As Donald Rumsfeld teaches, knowledge can be divided into three categories:
Known knowns; things that we know that we know;
known unknowns; that is to say, we know there are some things we do not know; and
unknown unknowns; the ones we don’t know we don’t know.
Another philosopher, Slavoj Zizek, adds a fourth, for parents vis-a-vis the whereabouts of their children after midnight: “The unknown known; that which we intentionally refuse to acknowledge that we know.”
Which category fits the plaintiffs in Tipton v. Brock? You decide, but here is the lesson: If you don’t bother to read your deed, you stand little chance of knowing anything.
In August 1999, Brock and Tipton signed a Farm and Ranch Contract by which Tipton would acquire 519 acres in Montague County. (Lots of Brocks were parties to the contracts and the suit. I refer to them as one for convenience.) All mineral rights were to be retained by Brock. Two months later, the parties executed a Warranty Deed transferring the land,
“LESS, SAVE AND EXCEPT all oil gas and other minerals found in … the above-described tract of land heretofore reserved by predecessors.”
In 2009, Brock sued for reformation of the Warranty Deed based on mutual mistake. Tipton asserted the four-year limitations statute and that the discovery rule did not apply. The jury rendered a verdict for Brock, even though testimony at the trial was that some of them didn’t read the deed, and those who did had what appear (to me, anyway) to be lame reasons why they didn’t understand it for what it was.
The Supreme Court of Texas has several things to say on this subject:
A cause of action accrues and the statute of limitations begins to run when facts come into existence that authorize a claimant to seek a judicial remedy.
The discovery rule is an exception, and defers accrual of a cause of action until the claimant knows or, by exercising reasonable diligence, should know of the facts giving rise to the claim.
The rule applies when the injury is both inherently undiscoverable and objectively verifiable.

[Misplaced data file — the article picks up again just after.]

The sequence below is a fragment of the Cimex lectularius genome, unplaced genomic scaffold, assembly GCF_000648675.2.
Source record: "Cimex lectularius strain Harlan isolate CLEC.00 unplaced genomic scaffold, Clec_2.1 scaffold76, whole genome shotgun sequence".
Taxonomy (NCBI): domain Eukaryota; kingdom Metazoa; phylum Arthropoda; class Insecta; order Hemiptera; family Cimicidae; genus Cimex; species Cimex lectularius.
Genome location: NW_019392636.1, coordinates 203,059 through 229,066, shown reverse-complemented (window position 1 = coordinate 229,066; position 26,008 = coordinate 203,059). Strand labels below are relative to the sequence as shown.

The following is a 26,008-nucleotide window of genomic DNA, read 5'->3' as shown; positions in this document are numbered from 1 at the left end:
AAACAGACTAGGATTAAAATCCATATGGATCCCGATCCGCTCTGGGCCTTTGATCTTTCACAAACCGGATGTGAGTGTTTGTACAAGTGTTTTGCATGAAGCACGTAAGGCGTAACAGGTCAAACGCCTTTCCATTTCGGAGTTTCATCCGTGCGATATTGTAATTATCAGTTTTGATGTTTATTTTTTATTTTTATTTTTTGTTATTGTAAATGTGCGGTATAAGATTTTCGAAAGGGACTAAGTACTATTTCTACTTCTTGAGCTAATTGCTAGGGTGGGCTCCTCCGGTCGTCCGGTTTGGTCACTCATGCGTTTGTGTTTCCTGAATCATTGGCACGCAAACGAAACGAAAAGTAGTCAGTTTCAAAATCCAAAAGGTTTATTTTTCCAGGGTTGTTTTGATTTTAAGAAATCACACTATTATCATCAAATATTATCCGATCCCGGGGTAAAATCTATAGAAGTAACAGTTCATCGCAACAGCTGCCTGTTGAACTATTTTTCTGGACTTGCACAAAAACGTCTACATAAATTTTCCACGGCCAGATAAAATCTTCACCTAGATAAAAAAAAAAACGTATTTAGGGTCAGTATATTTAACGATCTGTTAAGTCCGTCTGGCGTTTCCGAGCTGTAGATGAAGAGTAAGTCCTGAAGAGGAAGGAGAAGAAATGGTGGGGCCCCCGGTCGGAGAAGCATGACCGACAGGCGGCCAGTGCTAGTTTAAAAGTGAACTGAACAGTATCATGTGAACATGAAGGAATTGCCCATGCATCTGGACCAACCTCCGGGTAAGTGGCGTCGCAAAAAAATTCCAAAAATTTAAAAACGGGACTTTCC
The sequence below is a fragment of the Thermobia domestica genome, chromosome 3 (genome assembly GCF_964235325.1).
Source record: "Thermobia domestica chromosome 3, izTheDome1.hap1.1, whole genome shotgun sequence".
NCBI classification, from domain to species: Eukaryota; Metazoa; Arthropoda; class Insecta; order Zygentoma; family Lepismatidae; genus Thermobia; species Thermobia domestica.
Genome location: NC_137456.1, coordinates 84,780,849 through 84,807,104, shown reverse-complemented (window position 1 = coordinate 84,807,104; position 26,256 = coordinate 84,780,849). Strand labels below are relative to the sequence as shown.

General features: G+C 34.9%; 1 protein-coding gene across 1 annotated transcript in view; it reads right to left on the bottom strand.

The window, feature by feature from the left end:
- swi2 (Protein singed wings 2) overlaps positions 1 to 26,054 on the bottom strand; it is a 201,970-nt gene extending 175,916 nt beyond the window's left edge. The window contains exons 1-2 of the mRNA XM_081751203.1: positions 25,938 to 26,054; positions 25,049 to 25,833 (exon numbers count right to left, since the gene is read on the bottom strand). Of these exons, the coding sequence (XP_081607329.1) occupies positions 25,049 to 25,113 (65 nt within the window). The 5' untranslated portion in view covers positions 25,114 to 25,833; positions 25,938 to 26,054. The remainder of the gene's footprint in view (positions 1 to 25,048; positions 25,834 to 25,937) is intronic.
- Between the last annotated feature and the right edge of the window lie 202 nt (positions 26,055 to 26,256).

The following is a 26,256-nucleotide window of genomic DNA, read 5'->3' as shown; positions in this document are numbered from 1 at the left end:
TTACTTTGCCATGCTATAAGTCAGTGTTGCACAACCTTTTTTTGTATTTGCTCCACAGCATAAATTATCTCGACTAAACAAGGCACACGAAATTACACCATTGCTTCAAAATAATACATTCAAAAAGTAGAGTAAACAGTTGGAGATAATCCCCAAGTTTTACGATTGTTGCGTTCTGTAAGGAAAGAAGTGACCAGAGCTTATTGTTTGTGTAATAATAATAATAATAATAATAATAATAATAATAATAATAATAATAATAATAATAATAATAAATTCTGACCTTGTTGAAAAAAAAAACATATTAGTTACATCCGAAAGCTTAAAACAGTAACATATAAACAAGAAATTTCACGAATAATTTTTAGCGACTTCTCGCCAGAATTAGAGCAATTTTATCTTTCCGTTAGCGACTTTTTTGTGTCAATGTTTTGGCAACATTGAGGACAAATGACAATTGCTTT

The injury is inherently undiscoverable if it is a type of injury that is not generally discoverable by the exercise of reasonable diligence.
Fair or Unfair?
Based on the jury verdict, the plaintiffs had a good case that just wasn’t brought timely. Some would call the limitations defense a “loophole”. But one doesn’t have to be president of the AAPL to conclude that the sellers didn’t exercise diligence when executing the deed.
For the Lawyers
Jury question No. 7 asked: “By what date did Plaintiff either know or, in exercise of reasonable diligence, should have discovered the original Warranty Deed did not reserve the mineral interests to Plaintiff?” The jury answered “7-8-08”.
The court ruled that Tipton, loser at trial and appellant, was not obligated to lodge an objection or request to that instruction because “inherently undiscoverable” and “objectively verifiable” are legal issues to be decided by the court and not by a jury. Although the jury could have determined when Brock discovered or should have discovered the cause of their injury and whether they exercised due diligence in discovering their cause of injury, it was up to the court, and not the jury, to resolve the question of whether the discovery rule applied.
Why did they wait so long to sue? The opinion gives some clues, but they should have listened to Van Morrison.